Cantu one of 3 new Trustees welcomed to HC Department of Education Board

(left) Harris County Superintendent James Colbert Jr., newcomer trustees Josh Flynn, Danyahel (Danny) Norris, Richard Cantu and HCDE Presiding Board President Eric Dick.
(left) Harris County Superintendent James Colbert Jr., newcomer trustees Josh Flynn, Danyahel (Danny) Norris, Richard Cantu and HCDE Presiding Board President Eric Dick.

Jan. 14, 2019 – Three Harris County Department of Education Board of Trustees were sworn into office in January 2019 to represent Harris County students and community. The new faces who will help preside over HCDE matters are Richard Cantu, Position 3, At Large; Josh Flynn, Position 4, Precinct 3; and Danyahel (Danny) Norris, Position 6, Precinct 1.

Richard Cantu is the deputy executive director of the East Aldine Management District and has held a number of nonprofit and municipal leadership positions. The self-proclaimed community and education advocate sees himself as a representative of working families. He supports increasing opportunities for citizens to access early childhood education, after-school services for youth, workforce development initiatives and teacher professional development.

As the son of a Mexican immigrant who worked hard to achieve the American dream, Cantu says he knows the importance of education in transforming lives of working-class families.

“I am committed to improving access to existing critical services and developing partnerships to address community needs and challenges,” he said.

Josh Flynn is a licensed tax professional chartered through the IRS and specializes in nonprofit accounting. He formerly served as trustee for a university in Bethany, Oklahoma. His immediate goal in office is to make HCDE as transparent as possible. Long-term, he will promote efficiency, directing maximum benefits to Harris County students.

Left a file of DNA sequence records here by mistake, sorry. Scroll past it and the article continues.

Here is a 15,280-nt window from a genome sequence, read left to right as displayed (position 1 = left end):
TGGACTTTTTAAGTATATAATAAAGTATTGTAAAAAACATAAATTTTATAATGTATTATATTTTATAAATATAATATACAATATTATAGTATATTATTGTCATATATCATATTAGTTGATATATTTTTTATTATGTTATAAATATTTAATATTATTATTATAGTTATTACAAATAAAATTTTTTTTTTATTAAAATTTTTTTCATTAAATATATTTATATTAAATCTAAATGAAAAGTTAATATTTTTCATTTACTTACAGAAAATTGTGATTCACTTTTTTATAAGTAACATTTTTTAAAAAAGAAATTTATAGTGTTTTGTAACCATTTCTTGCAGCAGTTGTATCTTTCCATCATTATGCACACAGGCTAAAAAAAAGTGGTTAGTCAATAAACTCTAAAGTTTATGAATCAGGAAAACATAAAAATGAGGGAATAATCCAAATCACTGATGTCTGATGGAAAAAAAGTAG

Flynn’s decision to enter public service occurs as the last of his three, publicly schooled children graduated in 2018. Choosing HCDE as a vehicle for public service seemed the logical progression for him to share his parenting skillset.

“Knowing (that) my first grandchild will be entering the school system, I want the best system in place for him and future generations of children,” he said.

Danyahel (Danny) Norris is law instructor of legal research and associate director of the Thurgood Marshall School of Law Library at Texas Southern University. He is a practicing intellectual property attorney, principal partner of Norris & Norris Attorneys and Counselors at Law and is part president of the Houston Lawyers Association. He shares his leadership skills through various professional organizations, including the New Leaders Council, Houston chapter.

Norris’s immediate goal as trustee is to partner with local school districts and state legislators to help revise the school finance formula. Long-term, he values continuing HCDE partnerships with local districts and initiating innovative education practices in the county to eventually share statewide and nationally.

“I believe by strengthening the education in our county, we help strengthen the future of our county, and I’m looking forward to helping do so,” Norris said.

The incoming HCDE trustees join fellow board members at 1 p.m. on Jan. 16 at the monthly meeting at 6300 Irvington, according to Eric Dick, presiding board president. Prior to the meeting, HCDE employees join HCDE Superintendent James Colbert Jr. and the board for the School Board Recognition Month Appreciation Reception from 11:30 a.m.- 12:30 p.m.

About Harris County Department of Education:

HCDE provides special education, therapy services, early education, adult education and after-school programming. Services are funded by government grants, fees and a local property tax of approximately $9 per homeowner. For every dollar in local property tax collected, HCDE provides $4.40 in services to the 25 Harris County school districts. We operate four campuses for students with profound special education needs and adjudicated or recovering youth who require a low, student-teacher ratio and highly structured environment. One-hundred percent of students served on HCDE campuses are at risk. We are governed by an elected board of seven trustees and have 1,076 employees and 33 facilities, including 15 Head Start centers. More info at